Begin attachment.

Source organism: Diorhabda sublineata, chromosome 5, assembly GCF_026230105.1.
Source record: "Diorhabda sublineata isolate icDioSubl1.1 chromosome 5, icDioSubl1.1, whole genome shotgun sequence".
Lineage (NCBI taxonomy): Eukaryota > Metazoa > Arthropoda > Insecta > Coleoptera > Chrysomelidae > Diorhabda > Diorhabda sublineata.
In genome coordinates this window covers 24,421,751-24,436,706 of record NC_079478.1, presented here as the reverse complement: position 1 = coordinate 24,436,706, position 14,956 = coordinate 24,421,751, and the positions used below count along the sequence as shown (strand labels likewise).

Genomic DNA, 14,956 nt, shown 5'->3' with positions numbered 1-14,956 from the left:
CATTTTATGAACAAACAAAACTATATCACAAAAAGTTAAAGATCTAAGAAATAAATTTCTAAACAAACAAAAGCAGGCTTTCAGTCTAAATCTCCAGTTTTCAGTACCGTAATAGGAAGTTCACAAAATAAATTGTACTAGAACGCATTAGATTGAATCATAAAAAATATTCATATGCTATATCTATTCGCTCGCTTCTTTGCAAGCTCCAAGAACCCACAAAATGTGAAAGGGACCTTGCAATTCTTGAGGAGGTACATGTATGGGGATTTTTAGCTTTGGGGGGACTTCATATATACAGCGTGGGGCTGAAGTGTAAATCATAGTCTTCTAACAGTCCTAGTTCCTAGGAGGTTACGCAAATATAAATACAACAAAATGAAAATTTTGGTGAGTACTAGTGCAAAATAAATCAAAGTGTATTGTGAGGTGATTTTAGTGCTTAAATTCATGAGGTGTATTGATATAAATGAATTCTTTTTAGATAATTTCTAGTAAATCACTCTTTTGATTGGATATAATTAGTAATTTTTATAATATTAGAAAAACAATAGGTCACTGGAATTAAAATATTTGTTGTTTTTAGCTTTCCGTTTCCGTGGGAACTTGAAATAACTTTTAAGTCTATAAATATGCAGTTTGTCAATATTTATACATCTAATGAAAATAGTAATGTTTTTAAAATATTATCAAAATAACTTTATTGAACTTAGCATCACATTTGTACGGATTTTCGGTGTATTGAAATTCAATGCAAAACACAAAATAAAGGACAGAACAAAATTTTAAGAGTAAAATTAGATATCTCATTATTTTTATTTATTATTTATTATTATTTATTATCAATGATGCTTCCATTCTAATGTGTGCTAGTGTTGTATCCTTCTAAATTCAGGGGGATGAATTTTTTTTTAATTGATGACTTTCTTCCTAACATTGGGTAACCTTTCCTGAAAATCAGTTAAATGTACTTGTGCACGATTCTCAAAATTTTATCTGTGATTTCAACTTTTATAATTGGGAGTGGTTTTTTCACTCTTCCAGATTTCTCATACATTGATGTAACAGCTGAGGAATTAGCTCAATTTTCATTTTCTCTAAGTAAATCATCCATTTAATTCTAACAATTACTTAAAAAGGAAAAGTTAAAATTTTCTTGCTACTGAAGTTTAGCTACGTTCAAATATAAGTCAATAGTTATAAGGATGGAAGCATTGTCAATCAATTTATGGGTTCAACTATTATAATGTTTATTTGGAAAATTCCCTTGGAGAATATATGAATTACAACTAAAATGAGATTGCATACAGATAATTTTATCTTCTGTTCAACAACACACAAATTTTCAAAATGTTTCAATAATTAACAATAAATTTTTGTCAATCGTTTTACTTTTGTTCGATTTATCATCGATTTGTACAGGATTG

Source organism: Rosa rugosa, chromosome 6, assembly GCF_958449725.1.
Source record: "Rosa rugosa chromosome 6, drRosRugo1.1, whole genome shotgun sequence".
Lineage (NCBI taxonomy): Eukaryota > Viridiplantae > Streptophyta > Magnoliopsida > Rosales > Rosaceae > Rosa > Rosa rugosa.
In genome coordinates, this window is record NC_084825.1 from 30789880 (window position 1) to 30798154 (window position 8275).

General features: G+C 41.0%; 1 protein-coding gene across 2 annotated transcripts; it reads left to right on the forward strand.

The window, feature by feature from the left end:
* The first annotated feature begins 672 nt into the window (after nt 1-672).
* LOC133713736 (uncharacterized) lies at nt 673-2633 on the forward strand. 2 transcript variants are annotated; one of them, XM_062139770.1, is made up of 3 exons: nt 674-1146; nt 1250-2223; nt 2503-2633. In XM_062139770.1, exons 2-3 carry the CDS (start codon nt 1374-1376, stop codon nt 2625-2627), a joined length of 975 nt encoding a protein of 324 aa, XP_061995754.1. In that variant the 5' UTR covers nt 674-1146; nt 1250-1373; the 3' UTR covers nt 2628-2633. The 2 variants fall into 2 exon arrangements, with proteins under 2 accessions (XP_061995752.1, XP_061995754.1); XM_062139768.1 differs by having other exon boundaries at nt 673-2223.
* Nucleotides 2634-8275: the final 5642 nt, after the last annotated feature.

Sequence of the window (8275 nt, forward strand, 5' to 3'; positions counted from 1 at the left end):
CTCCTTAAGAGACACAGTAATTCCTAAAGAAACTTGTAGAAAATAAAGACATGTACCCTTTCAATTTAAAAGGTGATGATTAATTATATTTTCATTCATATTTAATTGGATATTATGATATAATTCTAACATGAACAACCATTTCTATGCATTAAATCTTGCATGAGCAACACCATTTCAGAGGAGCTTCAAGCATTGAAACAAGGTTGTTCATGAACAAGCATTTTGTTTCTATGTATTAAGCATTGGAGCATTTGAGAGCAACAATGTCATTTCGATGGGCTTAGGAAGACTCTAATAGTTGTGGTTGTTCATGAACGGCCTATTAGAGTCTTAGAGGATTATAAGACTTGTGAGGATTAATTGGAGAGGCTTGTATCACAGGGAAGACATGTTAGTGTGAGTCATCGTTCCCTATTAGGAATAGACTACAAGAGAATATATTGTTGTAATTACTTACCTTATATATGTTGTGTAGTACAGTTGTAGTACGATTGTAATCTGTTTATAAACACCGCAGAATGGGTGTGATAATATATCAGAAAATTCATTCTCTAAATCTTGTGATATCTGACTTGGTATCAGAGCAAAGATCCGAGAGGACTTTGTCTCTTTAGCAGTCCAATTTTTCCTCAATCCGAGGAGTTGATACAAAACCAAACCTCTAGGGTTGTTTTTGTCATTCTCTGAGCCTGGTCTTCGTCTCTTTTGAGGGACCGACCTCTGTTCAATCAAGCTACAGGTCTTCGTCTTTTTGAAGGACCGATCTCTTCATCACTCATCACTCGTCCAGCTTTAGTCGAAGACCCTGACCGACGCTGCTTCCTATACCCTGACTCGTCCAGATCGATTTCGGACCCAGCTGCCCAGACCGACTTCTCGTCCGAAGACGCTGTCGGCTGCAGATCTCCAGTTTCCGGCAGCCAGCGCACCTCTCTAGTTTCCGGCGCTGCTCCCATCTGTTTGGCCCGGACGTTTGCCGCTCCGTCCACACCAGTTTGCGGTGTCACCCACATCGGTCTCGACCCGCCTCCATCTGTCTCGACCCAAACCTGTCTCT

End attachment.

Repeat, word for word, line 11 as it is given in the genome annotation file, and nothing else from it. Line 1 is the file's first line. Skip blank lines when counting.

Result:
General features: G+C 41.0%; 1 protein-coding gene across 2 annotated transcripts; it reads left to right on the forward strand.